The Turkish government’s recent record in foreign policy is hardly a success story. It is therefore noteworthy that, so far, Ankara has handled the murder of Saudi journalist Jamal Khashoggi with a singular deftness. Whether Turkish President Recep Tayyip Erdoğan can see this through is now the key question.
To recap. Khashoggi visited the Saudi Consulate in Istanbul on Oct. 2 to receive documents certifying his divorce so he could remarry, and disappeared. The Saudi government, including de facto ruler Crown Prince Mohammed bin Salman, denied all knowledge of Khashoggi’s fate, claiming he left the consulate within the hour.
With Erdoğan staying officially above it all, a series of intelligence leaks were dribbled to the media that said Khashoggi had been killed and dismembered at the Consulate by a 15-man hit squad, and the Turks had an audio recording of the murder.
The leaks followed a pattern: they contained enough to draw a Saudi response, which was subsequently discredited by further leaks, but there was never enough credible information to definitively settle the matter. Turkey’s information operation created a protracted international spectacle that lasts to the present, inflicting perhaps irreparable political damage on Saudi Arabia and its relations with the West.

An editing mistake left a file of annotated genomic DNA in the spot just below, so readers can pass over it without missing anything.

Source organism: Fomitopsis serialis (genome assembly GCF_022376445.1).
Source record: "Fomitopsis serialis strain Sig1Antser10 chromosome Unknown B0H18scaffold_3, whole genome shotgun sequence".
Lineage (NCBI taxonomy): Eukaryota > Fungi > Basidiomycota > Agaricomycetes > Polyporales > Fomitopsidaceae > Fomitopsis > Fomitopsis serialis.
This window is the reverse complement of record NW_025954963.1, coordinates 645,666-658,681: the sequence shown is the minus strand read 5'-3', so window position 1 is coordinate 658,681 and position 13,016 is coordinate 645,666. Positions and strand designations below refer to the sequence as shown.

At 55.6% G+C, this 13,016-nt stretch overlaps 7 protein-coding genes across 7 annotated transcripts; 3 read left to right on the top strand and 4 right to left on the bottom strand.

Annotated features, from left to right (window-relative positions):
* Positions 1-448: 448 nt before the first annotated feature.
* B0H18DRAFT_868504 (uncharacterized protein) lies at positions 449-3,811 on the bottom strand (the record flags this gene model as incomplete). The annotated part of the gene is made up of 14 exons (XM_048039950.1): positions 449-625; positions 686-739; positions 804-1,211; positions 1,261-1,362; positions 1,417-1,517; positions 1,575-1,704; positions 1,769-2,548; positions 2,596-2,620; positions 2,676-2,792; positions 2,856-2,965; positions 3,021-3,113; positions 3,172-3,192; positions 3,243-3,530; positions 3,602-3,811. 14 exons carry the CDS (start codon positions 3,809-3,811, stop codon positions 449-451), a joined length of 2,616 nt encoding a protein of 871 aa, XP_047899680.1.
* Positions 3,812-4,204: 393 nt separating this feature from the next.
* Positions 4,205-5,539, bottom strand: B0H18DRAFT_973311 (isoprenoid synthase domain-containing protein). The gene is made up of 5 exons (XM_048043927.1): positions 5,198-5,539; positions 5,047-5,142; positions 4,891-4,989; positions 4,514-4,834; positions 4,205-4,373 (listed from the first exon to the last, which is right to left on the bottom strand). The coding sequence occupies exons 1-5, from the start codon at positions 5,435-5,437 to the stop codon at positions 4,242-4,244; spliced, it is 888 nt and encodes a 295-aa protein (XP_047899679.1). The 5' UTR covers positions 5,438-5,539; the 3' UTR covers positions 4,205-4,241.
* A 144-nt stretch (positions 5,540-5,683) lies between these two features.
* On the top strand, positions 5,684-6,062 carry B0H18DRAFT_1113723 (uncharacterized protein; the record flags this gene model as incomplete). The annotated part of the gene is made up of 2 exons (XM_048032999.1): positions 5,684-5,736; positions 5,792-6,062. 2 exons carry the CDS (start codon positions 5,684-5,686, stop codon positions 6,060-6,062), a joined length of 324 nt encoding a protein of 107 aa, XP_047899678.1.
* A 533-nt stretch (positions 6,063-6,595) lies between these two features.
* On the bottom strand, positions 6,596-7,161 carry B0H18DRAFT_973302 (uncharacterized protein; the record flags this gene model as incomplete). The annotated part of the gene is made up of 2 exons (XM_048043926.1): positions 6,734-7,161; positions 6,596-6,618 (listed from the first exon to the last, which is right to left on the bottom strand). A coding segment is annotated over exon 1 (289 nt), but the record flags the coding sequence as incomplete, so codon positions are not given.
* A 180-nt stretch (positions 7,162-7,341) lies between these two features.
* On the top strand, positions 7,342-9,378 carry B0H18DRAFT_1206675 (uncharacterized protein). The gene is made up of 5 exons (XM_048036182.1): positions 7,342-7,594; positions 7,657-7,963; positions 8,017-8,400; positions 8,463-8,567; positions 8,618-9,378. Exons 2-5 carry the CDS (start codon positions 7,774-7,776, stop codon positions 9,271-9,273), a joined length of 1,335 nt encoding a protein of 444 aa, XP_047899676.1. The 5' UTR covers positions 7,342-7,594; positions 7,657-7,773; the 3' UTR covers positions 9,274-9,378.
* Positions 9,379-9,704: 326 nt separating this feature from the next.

The Saudi government initially tried to hold its ground, but in the early hours of Oct. 20, Riyadh admitted in a statement from Saudi King Salman that Khashoggi was dead, claiming he was killed by accident when he was confronted by the 15-man squad, who asked him to return home, and he engaged them in a fist fight. King Salman dismissed several senior intelligence officials and 18 people were placed under arrest. Many believed this was the end of the affair: some scapegoats had been selected after a back-channel accord had been reached. Not so.
The next day, the Saudi story changed again, now conceding there had been an effort to kidnap Khashoggi, and Turkey leaked that Prince Mohammed’s right-hand man Saud al-Qahtani had been directing the killing at the Consulate via Skype. Erdoğan then gave a speech on Tuesday that effectively formalised the leaks, and insisted the killing was deliberate. Prince Mohammed was not mentioned by name, but the speech was pointedly directed at him. Underlining the point, Erdoğan said: “I do not doubt the sincerity of King Salman”. This is a new tone from Erdoğan, given the long Turkey-Saudi tensions on any number of fronts from Somalia to Qatar.
Since then, just after the CIA director was reported to have listened to the audio recording of Khashoggi’s murder and briefed President Donald Trump on it, the Saudi public prosecutor announced he had received information from Turkey indicating that Khashoggi’s death was as a result of premeditated murder.
So, what does it all mean? What does Erdoğan, the man it seems with all the cards, want? And can he get it?
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